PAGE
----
Obama under pressure to beef up Democratic support for trade
Apr. 30, 2015
WASHINGTON (AP) — Republican leaders say GOP votes alone won't pass trade legislation sought by President Barack Obama and are urging the White House to put more pressure on reluctant Democrats to lend their support.
Obama on Thursday met with members of the New Democrat Coalition, a group of moderate lawmakers who tend to back trade policies.
Obama is seeking negotiating authority to complete a 12-nation Trans-Pacific partnership trade deal. The legislation would give Obama congressional direction on what to include in the agreement. Once completed, Congress could only approve or reject the deal, not amend it.
Liberals and labor unions are vigorously opposed to giving Obama such fast-track authority because they fear that the trade deal would cost American jobs and lower environmental standards.
"There'll be strong Republican support for trade promotion authority," House Speaker John Boehner said Thursday. "Another point you should keep in mind is that every Democrat leader in the House and Senate are opposed to giving the president what he's asking for. The president needs to step up to his game in terms of garnering more support amongst Democrats, especially here in the House."
Obama has been beefing up his arguments for the deal, appearing on liberal-leaning MSNBC to make his case and promoting it this week during his meetings with Japanese Prime Minister Shinzo Abe.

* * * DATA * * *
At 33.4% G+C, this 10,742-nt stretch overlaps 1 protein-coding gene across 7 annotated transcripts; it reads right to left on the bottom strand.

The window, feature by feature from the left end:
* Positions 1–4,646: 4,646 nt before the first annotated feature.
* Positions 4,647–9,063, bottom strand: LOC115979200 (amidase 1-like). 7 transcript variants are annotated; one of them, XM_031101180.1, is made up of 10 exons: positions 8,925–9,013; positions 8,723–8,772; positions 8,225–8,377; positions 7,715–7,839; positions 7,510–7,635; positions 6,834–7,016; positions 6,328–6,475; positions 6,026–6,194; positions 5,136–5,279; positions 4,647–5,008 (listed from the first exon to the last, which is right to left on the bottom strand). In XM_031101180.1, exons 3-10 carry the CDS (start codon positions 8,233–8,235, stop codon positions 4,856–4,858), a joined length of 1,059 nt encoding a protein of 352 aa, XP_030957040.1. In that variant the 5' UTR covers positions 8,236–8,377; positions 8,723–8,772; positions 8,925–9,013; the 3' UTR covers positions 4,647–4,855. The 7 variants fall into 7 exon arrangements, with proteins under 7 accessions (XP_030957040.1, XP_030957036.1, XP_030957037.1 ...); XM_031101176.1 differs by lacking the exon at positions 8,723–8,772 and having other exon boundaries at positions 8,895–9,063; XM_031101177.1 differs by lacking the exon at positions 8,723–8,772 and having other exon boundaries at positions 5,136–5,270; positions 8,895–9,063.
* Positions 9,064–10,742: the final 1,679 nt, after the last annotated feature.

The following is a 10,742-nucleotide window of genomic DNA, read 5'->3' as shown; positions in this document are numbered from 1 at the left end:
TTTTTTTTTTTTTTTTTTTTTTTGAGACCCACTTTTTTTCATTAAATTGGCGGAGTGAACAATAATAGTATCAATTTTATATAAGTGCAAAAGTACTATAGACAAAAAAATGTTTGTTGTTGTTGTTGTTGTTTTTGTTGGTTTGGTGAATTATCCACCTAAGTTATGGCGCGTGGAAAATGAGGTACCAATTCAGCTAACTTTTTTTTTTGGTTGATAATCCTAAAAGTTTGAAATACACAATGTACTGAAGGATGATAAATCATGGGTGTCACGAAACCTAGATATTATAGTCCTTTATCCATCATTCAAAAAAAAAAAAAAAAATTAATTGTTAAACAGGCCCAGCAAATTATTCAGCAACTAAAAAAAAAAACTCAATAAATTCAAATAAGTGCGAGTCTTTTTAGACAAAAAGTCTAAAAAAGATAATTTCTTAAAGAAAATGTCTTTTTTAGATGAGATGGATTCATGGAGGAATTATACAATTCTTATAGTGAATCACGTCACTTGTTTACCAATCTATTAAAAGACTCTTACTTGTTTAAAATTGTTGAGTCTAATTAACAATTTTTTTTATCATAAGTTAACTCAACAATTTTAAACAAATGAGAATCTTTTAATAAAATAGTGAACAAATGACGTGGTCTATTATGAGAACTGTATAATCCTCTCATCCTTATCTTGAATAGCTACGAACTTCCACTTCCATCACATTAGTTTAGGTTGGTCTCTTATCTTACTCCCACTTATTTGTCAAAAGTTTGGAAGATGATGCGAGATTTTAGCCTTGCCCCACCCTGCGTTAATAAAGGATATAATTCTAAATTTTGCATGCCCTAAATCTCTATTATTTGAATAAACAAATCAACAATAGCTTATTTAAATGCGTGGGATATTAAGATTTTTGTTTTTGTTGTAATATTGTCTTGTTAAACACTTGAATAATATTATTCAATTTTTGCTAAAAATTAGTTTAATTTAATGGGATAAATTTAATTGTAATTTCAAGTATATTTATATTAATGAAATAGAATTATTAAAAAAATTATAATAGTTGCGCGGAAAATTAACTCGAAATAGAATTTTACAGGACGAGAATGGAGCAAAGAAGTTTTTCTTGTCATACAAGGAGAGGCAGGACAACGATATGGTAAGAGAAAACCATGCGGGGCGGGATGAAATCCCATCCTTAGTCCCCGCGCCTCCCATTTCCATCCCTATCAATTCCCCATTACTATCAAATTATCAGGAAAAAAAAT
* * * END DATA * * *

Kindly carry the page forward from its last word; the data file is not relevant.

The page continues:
White House spokesman Josh Earnest dismissed Boehner's prodding, noting that Obama has been steadily lobbying for the legislation.
"Let me point out the irony of Republicans campaigning very aggressively to win a majority in both houses of Congress so that they could advance their policy agenda, and then three months later, turn around to all of you and asking what the president's going to do to help them get their work done," he said.
Next week, Obama will travel to Portland, Oregon, to argue for his trade policy at Nike headquarters. Oregon is home to Sen. Ron Wyden, the top Democrat on the Senate Finance Committee, and one of the sponsors of the negotiating authority the president seeks.
Republican leaders and the White House have been coy about describing how many votes they may need to succeed in the House.
Rep. Paul Ryan, R-Wis., the chairman of the House Ways and Means Committee, which is handling the legislation, predicted Thursday that the legislation would ultimately pass but said it would take Democratic votes. He wouldn't say how many.
The last time Congress passed such negotiating authority was in 2002, when it obtained only 25 Democratic votes in the 435-member House.